Notice the more simplistic design of The Thing from the Marvel Action Hour (left) compared to a typical comic book rendering of the character (right). Seldom do comic artists supply Benjamin J. Grimm with teeth, as depicted, more often opting for a simple black maw
The only fault I could see with The Thing’s design was the dearth of rocks. The character should resemble an anthropomorphic pile of rubble. The costume was more like the remains of a collapsed slate roof. That’s when it hit me. Janzow must be working off characters breakdowns from the new cartoon, not the comic books! When animating, detail costs money.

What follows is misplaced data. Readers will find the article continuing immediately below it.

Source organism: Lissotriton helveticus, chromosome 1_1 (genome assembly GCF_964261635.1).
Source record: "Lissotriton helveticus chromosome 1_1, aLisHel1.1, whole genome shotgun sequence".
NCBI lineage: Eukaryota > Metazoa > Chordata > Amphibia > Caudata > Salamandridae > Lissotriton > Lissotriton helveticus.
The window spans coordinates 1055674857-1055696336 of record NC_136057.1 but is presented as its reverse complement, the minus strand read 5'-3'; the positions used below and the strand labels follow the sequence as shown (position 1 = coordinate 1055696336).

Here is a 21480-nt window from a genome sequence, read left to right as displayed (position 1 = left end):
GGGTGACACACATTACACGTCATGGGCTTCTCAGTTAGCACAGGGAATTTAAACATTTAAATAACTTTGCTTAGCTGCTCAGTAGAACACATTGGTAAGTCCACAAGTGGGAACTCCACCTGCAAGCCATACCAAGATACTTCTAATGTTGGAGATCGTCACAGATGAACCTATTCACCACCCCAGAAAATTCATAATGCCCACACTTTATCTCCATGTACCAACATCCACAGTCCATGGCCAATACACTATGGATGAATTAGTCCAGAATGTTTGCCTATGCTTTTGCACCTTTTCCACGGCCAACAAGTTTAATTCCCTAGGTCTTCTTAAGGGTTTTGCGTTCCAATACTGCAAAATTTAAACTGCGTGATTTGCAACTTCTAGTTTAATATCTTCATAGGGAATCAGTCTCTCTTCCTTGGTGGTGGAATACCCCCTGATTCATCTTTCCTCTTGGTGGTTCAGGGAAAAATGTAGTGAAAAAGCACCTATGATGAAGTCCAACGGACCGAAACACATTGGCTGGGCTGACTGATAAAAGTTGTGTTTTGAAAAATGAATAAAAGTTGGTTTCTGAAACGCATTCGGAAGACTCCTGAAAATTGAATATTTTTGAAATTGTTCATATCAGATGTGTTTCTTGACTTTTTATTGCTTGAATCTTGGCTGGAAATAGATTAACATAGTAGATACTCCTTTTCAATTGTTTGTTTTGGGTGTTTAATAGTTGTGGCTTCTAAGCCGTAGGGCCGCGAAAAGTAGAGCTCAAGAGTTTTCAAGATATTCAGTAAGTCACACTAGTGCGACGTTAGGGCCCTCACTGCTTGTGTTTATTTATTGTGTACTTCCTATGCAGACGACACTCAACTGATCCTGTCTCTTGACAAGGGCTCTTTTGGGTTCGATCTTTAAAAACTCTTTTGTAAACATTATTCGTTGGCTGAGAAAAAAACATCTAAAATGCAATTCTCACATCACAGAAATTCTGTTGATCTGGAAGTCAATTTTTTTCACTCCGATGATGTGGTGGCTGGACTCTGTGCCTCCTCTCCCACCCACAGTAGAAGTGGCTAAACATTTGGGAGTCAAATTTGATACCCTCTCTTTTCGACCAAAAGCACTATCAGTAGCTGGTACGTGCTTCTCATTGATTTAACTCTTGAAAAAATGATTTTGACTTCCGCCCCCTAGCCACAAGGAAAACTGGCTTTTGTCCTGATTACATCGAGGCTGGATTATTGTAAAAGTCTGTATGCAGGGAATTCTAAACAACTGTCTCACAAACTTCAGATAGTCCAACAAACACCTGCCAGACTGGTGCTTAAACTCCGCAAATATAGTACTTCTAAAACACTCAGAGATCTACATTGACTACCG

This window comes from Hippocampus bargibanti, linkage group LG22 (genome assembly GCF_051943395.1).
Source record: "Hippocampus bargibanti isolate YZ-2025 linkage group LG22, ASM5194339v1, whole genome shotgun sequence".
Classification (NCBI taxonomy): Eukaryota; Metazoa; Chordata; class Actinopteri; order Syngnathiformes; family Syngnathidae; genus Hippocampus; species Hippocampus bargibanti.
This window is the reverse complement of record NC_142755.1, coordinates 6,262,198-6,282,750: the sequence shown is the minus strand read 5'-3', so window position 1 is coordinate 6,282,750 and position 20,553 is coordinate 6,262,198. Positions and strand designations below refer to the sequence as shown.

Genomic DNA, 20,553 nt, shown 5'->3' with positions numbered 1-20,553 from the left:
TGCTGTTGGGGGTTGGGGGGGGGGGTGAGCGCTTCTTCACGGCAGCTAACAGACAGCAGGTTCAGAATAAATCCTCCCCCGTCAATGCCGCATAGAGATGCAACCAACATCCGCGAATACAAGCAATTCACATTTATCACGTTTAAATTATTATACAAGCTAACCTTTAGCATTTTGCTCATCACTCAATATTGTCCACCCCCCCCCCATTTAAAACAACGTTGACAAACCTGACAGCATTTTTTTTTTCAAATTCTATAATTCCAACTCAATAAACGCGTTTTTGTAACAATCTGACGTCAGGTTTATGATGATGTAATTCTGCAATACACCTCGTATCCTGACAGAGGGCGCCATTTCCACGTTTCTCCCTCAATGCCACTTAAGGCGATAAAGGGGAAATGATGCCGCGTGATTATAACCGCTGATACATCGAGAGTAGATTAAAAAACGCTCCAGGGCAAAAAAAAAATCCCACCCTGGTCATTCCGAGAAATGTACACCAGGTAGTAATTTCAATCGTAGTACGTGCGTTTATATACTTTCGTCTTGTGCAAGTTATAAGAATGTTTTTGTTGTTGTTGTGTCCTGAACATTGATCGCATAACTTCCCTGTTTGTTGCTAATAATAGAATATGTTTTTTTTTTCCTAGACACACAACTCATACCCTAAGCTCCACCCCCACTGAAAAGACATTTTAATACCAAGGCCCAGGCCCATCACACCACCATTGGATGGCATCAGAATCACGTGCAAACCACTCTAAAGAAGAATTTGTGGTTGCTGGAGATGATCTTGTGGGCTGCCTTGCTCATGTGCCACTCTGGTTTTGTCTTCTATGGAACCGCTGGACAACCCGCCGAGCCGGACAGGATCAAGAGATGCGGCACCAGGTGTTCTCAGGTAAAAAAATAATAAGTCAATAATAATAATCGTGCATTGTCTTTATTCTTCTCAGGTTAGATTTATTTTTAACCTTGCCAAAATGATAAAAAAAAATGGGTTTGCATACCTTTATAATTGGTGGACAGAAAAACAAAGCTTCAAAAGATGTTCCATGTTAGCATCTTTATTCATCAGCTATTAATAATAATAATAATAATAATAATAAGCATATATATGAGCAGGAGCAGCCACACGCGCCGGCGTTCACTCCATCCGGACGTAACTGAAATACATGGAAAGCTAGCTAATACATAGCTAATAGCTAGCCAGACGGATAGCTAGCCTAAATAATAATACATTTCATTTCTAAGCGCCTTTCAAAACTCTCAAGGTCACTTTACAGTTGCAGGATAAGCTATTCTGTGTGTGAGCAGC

Hanna-Barbera pioneered the streamlining of cartoons in order to save time and maximize profits in the television medium. They not only utilize less cels per second, but reuse backgrounds—ever notice the same trees and shrubs passing in the background when the Ranger is chasing Yogi—and all their character designs are simplistic. To render The Thing as he is depicted in the comic books would increase the animation process geometrically. The Iron Man outfit would logically emulate the cartoon version of the Golden Avenger in the same manner, which, judging from the suit, would suggest that the animated rendition is grossly exaggerated (My theory would later prove true.).
Here, too, the design of the cartoon version of Iron Man (right) is far less detailed than the comic-book iteration (left) on which the animation is based. Also, take note of the bulkier interpretation of the armor